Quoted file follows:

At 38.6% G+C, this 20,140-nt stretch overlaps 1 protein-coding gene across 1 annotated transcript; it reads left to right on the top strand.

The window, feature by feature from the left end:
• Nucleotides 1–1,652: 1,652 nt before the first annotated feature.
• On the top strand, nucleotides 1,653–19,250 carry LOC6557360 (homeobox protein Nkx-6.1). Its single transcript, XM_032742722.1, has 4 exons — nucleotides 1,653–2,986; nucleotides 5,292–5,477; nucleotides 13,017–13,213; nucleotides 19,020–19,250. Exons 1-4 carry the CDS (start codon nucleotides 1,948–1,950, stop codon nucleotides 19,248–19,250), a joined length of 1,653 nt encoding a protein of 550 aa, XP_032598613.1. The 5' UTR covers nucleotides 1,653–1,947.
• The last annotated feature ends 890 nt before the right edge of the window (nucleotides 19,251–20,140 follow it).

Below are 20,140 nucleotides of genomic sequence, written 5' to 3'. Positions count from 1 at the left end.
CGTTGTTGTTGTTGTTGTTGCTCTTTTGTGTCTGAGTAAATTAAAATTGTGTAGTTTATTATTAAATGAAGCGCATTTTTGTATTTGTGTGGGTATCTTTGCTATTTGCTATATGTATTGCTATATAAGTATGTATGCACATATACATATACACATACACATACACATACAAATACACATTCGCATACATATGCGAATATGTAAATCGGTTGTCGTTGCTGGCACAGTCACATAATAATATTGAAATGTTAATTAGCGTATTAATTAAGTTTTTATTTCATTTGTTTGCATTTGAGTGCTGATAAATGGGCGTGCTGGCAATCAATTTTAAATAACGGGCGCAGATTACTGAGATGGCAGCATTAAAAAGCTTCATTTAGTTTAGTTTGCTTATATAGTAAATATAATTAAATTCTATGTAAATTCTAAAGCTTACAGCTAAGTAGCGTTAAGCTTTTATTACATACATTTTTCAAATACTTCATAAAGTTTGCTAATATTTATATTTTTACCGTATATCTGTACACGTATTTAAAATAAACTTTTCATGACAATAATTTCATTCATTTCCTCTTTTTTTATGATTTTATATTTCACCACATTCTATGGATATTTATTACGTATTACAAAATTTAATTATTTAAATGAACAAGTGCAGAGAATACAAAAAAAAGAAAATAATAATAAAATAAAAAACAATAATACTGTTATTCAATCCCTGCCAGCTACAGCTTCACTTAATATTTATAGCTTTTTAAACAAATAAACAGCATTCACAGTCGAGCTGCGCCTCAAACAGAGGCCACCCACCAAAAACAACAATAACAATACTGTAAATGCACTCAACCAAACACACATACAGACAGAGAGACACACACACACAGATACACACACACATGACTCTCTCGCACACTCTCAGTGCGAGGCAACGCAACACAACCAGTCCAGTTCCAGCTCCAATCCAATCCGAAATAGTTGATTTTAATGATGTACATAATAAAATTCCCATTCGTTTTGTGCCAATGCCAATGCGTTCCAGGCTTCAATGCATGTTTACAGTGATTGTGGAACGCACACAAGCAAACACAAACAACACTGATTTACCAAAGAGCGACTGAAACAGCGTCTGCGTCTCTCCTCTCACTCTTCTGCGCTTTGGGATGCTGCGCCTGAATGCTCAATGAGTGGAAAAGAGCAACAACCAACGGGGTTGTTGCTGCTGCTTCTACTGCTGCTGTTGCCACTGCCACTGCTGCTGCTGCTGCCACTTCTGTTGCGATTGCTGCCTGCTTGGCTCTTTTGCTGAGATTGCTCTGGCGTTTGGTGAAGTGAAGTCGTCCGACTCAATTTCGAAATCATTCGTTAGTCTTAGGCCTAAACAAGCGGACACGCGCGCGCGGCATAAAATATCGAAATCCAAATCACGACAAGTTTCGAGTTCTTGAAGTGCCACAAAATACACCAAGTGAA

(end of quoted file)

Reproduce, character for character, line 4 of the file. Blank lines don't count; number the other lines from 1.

• On the top strand, nucleotides 1,653–19,250 carry LOC6557360 (homeobox protein Nkx-6.1). Its single transcript, XM_032742722.1, has 4 exons — nucleotides 1,653–2,986; nucleotides 5,292–5,477; nucleotides 13,017–13,213; nucleotides 19,020–19,250. Exons 1-4 carry the CDS (start codon nucleotides 1,948–1,950, stop codon nucleotides 19,248–19,250), a joined length of 1,653 nt encoding a protein of 550 aa, XP_032598613.1. The 5' UTR covers nucleotides 1,653–1,947.